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Article ID: 705492

Cancer researcher identifying ways to overcome drug-resistance

South Dakota State University

Assistant Profesor Iram Surtaj will use a new imaging technique to identify drugs that can disrupt overexpression of multidrug resistance protein 1, one of the main mechanisms through which cancer cells gain resistance to chemotherapy drugs.

14-Dec-2018 11:05 AM EST

Article ID: 705131

UC San Diego Researcher Gets $4 Million NCI Award to Study Cancer Drug Resistance, Spread

University of California San Diego Health

David Cheresh, Distinguished Professor at University of California San Diego School of Medicine, received $4.2 million National Cancer Institute Outstanding Investigator Award to continue his research into cancer’s ability to overcome stress, gain drug resistance and metastasize.

7-Dec-2018 2:05 PM EST

Article ID: 704286

Stand Up To Cancer Grant Funds UC San Diego Health Research in Pancreatic Cancer

University of California San Diego Health

A team of University of California San Diego School of Medicine researchers have been awarded a $1 million Stand Up To Cancer grant to test drugs that block signals that play a critical role in driving growth and progression of pancreatic cancer.

20-Nov-2018 1:05 PM EST

Article ID: 704105

Researchers Continue Fight Against Pasture Parasites in Sheep

West Virginia University

Trying to understand why some breeds of sheep are more susceptible to parasitic infection than others is a puzzle, but researchers in the WVU Davis College of Agriculture, Natural Resources and Design are putting it together piece by piece.

16-Nov-2018 9:15 AM EST

Article ID: 703719

UTHealth leads race to demystify antibiotic resistance and win the war against superbugs

University of Texas Health Science Center at Houston

Antibiotic resistance is predicted to be the No. 1 cause of death in the world by 2050, but a team of scientists and physicians at The University of Texas Health Science Center at Houston (UTHealth) is determined to help stop this grave prediction from becoming a reality.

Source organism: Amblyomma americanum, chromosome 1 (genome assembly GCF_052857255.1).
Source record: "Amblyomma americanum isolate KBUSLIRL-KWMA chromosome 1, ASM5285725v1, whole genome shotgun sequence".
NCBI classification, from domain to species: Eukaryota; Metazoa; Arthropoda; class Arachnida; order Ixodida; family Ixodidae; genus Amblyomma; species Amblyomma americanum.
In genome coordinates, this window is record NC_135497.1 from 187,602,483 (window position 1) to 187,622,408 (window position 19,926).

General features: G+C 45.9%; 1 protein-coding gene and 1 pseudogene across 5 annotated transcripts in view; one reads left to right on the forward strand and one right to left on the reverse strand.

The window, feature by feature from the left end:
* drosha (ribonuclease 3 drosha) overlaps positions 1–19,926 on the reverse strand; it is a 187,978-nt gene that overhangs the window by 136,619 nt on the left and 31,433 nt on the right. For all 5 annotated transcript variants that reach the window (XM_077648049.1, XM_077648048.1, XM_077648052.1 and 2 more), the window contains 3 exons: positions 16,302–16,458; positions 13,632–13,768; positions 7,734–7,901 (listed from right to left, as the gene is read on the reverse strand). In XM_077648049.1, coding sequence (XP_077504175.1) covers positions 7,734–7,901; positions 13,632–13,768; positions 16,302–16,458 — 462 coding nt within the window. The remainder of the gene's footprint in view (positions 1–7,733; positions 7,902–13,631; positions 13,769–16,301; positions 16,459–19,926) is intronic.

9-Nov-2018 12:05 PM EST

Article ID: 703655

Change Can’t Wait. Our Time with Antibiotics is Running Out (Infographic)

McMaster University

Gerry Wright, Director of the Michael G. DeGroote Institute for Infectious Disease Research, talking about the concern of antibiotic resistance (with infographic).

8-Nov-2018 2:15 PM EST

Article ID: 702778

Machine Learning Identifies Antibiotic Resistance Genes in Tuberculosis-Causing Bacteria

University of California San Diego

Researchers have trained a machine learning algorithm to identify and predict which genes make infectious bacteria resistant to antibiotics. The approach was tested on strains of Mycobacterium tuberculosis—the bacteria that cause tuberculosis (TB) in humans. It identified 33 known and 24 new antibiotic resistance genes in these bacteria. The approach could be used to predict resistance in other infection-causing pathogens.

25-Oct-2018 6:00 AM EDT

Article ID: 702648

Grad Student Pursues Drug to Treat Aggressive Form of Blood Cancer

West Virginia University

Multiple myeloma doesn’t play around. Within five years of being diagnosed with this form of blood cancer, about half of all patients die from it. And even if they initially respond well to treatment, the cancer can hide in their bone marrow for years before reemerging in a tougher-to-treat form.

24-Oct-2018 8:30 AM EDT

Article ID: 702425

UC San Diego Epidemiologist Named to TIME’s 50 Most Influential People in Health Care

University of California San Diego Health

Steffanie Strathdee, PhD, associate dean of global health sciences at University of California San Diego School of Medicine, was named today one of TIME magazine’s 50 Most Influential People in Health Care for 2018, which identifies people who “have changed the state of health care in America this year, and bear watching for what they do next.”

18-Oct-2018 11:30 AM EDT

Article ID: 702354

Case Western Reserve Researchers Cure Drug-Resistant Infections without Antibiotics

Case Western Reserve University

Biochemists, microbiologists, drug discovery experts and infectious disease doctors have teamed up in a new study that shows antibiotics are not always necessary to cure sepsis in mice. Instead of killing causative bacteria with antibiotics, researchers treated infected mice with molecules that block toxin formation in bacteria. Every treated mouse survived. The breakthrough study, published in Scientific Reports, suggests infections in humans might be cured the same way.

17-Oct-2018 12:05 PM EDT

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